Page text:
In the news

The High Cost of Libya’s Leadership Deficit

By HRH Mohammed el-Senussi

Recent floods in Derna show that Libya’s woes will not end until the country establishes a stable political settlement.
The National Interest

The UN’s Failures Require a New Path in Libya

By Khaled Assari

Constitutional monarchy, which attunes with Libya’s history, remains Libya’s path to democracy.
Morocco World News

Monarchy May Be Just the Solution Libya Needs: A Libyan Royalist Makes the Case

By Francisco Carrión

Mohamed el Senussi se ofrece para rescatar su país, sumido en el caos y la violencia desde la caída de Muamar Gadafi en 2011
El Independiente

It’s Time to Seriously Revaluate America’s Flawed Libya Policy

By Alamin Shtiwi Abolmagir

The recently published US strategic plan for Libya, termed a 10-year strategy document, demonstrates all the weaknesses of the American policy planning and diplomatic establishment. A closer analysis of the plan reveals what it is: a strategic abdication, an instrument of surrender on Libya’s political future.
Modern Diplomacy

As its Crown Prince, I want to see a new, democratic Libya and a stronger Europe

By HRH Mohammed el-Senussi

With the country remaining fractious and unstable, having suffered through two brutal civil wars, there is no apparent path forward because external actors have not understood that Libyans are the key to lasting peace in their country, Mohammed el-Senussi writes.

Libya’s “Crown Prince” Calls for Return of Monarchy

By Hasanain Mohamed

Mohammed El Senussi, the son of the late Crown Prince of Libya, Hasan El-Senussi called for the return of the Libyan monarchy, and the resumption of work on the constitution which founded the state.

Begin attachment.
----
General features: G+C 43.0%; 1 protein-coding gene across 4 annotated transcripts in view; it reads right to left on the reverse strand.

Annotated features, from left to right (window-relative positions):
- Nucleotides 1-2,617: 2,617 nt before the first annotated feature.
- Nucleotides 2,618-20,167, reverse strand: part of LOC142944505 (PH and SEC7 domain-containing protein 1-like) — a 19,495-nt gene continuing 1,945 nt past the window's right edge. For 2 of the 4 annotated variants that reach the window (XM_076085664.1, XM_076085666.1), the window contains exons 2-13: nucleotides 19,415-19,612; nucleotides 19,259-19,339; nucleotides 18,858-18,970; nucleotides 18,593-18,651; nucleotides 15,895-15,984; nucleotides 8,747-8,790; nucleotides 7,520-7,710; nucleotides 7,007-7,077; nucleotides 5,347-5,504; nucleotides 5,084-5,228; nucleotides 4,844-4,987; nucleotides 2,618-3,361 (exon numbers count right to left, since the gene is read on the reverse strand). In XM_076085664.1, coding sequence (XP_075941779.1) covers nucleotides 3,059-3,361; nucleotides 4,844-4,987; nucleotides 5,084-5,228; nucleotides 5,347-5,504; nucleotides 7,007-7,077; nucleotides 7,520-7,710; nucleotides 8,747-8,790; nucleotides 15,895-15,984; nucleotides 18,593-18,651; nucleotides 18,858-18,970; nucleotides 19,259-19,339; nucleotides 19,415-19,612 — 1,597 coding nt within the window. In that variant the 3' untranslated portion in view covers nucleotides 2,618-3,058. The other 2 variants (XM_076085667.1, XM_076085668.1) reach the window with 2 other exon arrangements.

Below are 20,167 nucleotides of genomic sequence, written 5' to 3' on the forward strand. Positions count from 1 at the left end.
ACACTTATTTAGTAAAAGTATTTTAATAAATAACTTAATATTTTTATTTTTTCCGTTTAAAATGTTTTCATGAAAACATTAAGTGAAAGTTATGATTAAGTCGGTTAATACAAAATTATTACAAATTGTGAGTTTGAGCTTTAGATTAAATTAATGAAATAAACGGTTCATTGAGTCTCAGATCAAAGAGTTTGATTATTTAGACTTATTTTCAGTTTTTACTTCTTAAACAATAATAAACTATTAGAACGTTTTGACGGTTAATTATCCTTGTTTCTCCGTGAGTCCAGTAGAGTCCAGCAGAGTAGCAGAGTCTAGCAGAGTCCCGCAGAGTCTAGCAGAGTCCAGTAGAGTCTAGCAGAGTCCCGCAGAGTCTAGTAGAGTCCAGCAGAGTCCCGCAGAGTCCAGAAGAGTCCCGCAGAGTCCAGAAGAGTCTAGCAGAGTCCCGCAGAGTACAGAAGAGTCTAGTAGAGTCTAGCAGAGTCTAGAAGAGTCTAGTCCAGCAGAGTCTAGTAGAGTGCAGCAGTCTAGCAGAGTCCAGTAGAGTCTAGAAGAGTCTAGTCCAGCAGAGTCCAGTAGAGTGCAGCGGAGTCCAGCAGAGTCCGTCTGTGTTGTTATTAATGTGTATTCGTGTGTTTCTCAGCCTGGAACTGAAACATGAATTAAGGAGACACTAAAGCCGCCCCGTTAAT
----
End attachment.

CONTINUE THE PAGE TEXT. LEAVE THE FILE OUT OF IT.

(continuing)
Libya Review

Il principe ereditario libico: “Su migranti e gas l’Italia rischia grosso”

By Giuseppe Salvaggiulo

Mohammed El Senussi: «Senza uno Stato, una guerra civile ogni due anni. La monarchia può unificare un Paese diviso»
La Stampa

Libya’s Crown Prince Has A Plan To Attract Investors And A Unique Leadership Arc

By Joseph Hammond

The son of Libya’s last monarchical ruler has a plan to revitalize and stabilize his oil-rich nation. In 2011, Libyans overthrew 42 years of rule by socialist dictator Muammar Ghazzafi. Millions of Libya embraced the flag and national anthem of Libya’s former monarchy.

Libyan Crown Prince El Senussi to TML: 1951 constitution is portal to future

By Majdi Halabi

The 1951 Libyan constitution, was considered to be highly progressive at the time of its approval, particularly with regard to women’s rights
Jerusalem Post

Crown Prince of Libya Prince Mohammed El-Senussi’s Address On The Occasion of Libya’s 71st Independence Day

By Press Office of HRH Mohammed El-Senussi

On December 24th, Libyan Crown Prince Mohammed El-Senussi delivered his annual Independence Day address to the nation.
Press Office of HRH Mohammed El-Senussi

Monarchy May Be Just the Solution Libya Needs: A Libyan Royalist Makes the Case

By Sami Ibrahim Elalem

“Why,” pondered the scholar Lisa Andersen in an influential 1991 article,1 “does the Middle East have so many monarchies?” While some may think that monarchies are gauche, outdated, or unfair, in the Middle East they have not only survived, but have often thrived.
European Financial Review

Libya’s History Should Not Be Forgotten – Book Review

By Alamin Shtiwi Abolmagir

In a new piece of historical thought leadership political analyst and naval strategist Harry Halem reminds readers of the role which the Senussi dynasty played in shaping the Libyan state we know today
Eurasia Review

In Libya ‘The Dead’ have Been Awakened

By Sami Ibrahim Elalem

Lord Byron asked at the beginning of the Greek Revolution, “The Dead have been awakened — shall I sleep?” The Greeks’ growing awareness of their history inspired them to rise up and overthrow their Ottoman rulers. 
International Policy Digest

Libya Has Another Chance at Democracy; Bring back the Independence Constitution of 1951